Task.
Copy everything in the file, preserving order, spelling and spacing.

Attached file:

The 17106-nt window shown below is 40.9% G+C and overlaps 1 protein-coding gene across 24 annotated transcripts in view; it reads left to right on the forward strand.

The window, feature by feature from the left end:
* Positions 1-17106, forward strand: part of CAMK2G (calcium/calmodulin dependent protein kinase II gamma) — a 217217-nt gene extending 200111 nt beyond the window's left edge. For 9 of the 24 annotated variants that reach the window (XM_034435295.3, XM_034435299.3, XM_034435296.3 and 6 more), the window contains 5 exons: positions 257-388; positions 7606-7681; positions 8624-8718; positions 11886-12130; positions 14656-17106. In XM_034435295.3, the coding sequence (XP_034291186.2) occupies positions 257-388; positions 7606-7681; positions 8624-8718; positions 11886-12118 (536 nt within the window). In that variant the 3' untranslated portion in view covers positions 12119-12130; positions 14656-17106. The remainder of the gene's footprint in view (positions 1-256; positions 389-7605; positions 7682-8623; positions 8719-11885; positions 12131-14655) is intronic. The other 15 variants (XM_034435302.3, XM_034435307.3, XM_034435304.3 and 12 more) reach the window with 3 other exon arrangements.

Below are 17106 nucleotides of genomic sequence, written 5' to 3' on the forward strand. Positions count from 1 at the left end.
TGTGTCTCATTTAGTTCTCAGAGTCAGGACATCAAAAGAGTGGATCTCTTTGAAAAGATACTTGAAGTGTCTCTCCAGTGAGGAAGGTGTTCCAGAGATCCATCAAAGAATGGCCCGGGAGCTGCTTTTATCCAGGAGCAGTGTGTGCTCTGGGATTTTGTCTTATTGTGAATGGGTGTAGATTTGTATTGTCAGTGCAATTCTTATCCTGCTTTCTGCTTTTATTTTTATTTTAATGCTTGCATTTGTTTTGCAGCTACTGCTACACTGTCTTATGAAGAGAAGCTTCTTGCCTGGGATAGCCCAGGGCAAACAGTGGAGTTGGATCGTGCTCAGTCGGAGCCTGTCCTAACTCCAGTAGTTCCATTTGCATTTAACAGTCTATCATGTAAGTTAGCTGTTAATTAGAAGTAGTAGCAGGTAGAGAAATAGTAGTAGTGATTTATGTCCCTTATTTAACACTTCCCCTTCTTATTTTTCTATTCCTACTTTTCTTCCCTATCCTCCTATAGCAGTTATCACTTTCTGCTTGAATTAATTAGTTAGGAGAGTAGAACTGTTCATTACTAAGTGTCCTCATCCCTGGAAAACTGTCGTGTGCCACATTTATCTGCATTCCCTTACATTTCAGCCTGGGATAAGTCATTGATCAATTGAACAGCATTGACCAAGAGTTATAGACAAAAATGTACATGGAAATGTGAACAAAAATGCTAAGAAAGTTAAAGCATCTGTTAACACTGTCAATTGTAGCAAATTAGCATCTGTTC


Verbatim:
The 17106-nt window shown below is 40.9% G+C and overlaps 1 protein-coding gene across 24 annotated transcripts in view; it reads left to right on the forward strand.

The window, feature by feature from the left end:
* Positions 1-17106, forward strand: part of CAMK2G (calcium/calmodulin dependent protein kinase II gamma) — a 217217-nt gene extending 200111 nt beyond the window's left edge. For 9 of the 24 annotated variants that reach the window (XM_034435295.3, XM_034435299.3, XM_034435296.3 and 6 more), the window contains 5 exons: positions 257-388; positions 7606-7681; positions 8624-8718; positions 11886-12130; positions 14656-17106. In XM_034435295.3, the coding sequence (XP_034291186.2) occupies positions 257-388; positions 7606-7681; positions 8624-8718; positions 11886-12118 (536 nt within the window). In that variant the 3' untranslated portion in view covers positions 12119-12130; positions 14656-17106. The remainder of the gene's footprint in view (positions 1-256; positions 389-7605; positions 7682-8623; positions 8719-11885; positions 12131-14655) is intronic. The other 15 variants (XM_034435302.3, XM_034435307.3, XM_034435304.3 and 12 more) reach the window with 3 other exon arrangements.

Below are 17106 nucleotides of genomic sequence, written 5' to 3' on the forward strand. Positions count from 1 at the left end.
TGTGTCTCATTTAGTTCTCAGAGTCAGGACATCAAAAGAGTGGATCTCTTTGAAAAGATACTTGAAGTGTCTCTCCAGTGAGGAAGGTGTTCCAGAGATCCATCAAAGAATGGCCCGGGAGCTGCTTTTATCCAGGAGCAGTGTGTGCTCTGGGATTTTGTCTTATTGTGAATGGGTGTAGATTTGTATTGTCAGTGCAATTCTTATCCTGCTTTCTGCTTTTATTTTTATTTTAATGCTTGCATTTGTTTTGCAGCTACTGCTACACTGTCTTATGAAGAGAAGCTTCTTGCCTGGGATAGCCCAGGGCAAACAGTGGAGTTGGATCGTGCTCAGTCGGAGCCTGTCCTAACTCCAGTAGTTCCATTTGCATTTAACAGTCTATCATGTAAGTTAGCTGTTAATTAGAAGTAGTAGCAGGTAGAGAAATAGTAGTAGTGATTTATGTCCCTTATTTAACACTTCCCCTTCTTATTTTTCTATTCCTACTTTTCTTCCCTATCCTCCTATAGCAGTTATCACTTTCTGCTTGAATTAATTAGTTAGGAGAGTAGAACTGTTCATTACTAAGTGTCCTCATCCCTGGAAAACTGTCGTGTGCCACATTTATCTGCATTCCCTTACATTTCAGCCTGGGATAAGTCATTGATCAATTGAACAGCATTGACCAAGAGTTATAGACAAAAATGTACATGGAAATGTGAACAAAAATGCTAAGAAAGTTAAAGCATCTGTTAACACTGTCAATTGTAGCAAATTAGCATCTGTTC